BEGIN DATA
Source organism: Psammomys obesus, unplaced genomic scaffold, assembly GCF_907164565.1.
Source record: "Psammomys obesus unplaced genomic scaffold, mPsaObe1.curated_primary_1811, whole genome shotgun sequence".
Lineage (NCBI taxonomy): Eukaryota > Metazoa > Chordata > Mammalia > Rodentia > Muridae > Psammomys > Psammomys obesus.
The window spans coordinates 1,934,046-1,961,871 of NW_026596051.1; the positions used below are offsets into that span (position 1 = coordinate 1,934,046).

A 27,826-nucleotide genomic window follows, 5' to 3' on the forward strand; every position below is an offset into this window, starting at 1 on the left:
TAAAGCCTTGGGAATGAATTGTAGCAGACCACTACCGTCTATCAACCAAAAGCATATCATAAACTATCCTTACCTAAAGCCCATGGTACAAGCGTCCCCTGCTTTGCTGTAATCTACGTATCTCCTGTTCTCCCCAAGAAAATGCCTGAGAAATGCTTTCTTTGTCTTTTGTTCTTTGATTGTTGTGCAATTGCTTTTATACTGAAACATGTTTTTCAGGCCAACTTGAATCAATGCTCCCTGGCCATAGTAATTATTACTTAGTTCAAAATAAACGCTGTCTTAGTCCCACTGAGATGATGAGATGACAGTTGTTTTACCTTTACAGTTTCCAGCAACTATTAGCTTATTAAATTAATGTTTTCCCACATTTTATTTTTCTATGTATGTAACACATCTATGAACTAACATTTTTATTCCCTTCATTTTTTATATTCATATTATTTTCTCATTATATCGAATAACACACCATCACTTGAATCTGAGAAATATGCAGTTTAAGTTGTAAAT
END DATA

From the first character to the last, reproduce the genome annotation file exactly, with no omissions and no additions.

Source organism: Psammomys obesus, unplaced genomic scaffold, assembly GCF_907164565.1.
Source record: "Psammomys obesus unplaced genomic scaffold, mPsaObe1.curated_primary_1811, whole genome shotgun sequence".
Lineage (NCBI taxonomy): Eukaryota > Metazoa > Chordata > Mammalia > Rodentia > Muridae > Psammomys > Psammomys obesus.
The window spans coordinates 1,934,046-1,961,871 of NW_026596051.1; the positions used below are offsets into that span (position 1 = coordinate 1,934,046).

A 27,826-nucleotide genomic window follows, 5' to 3' on the forward strand; every position below is an offset into this window, starting at 1 on the left:
TAAAGCCTTGGGAATGAATTGTAGCAGACCACTACCGTCTATCAACCAAAAGCATATCATAAACTATCCTTACCTAAAGCCCATGGTACAAGCGTCCCCTGCTTTGCTGTAATCTACGTATCTCCTGTTCTCCCCAAGAAAATGCCTGAGAAATGCTTTCTTTGTCTTTTGTTCTTTGATTGTTGTGCAATTGCTTTTATACTGAAACATGTTTTTCAGGCCAACTTGAATCAATGCTCCCTGGCCATAGTAATTATTACTTAGTTCAAAATAAACGCTGTCTTAGTCCCACTGAGATGATGAGATGACAGTTGTTTTACCTTTACAGTTTCCAGCAACTATTAGCTTATTAAATTAATGTTTTCCCACATTTTATTTTTCTATGTATGTAACACATCTATGAACTAACATTTTTATTCCCTTCATTTTTTATATTCATATTATTTTCTCATTATATCGAATAACACACCATCACTTGAATCTGAGAAATATGCAGTTTAAGTTGTAAAT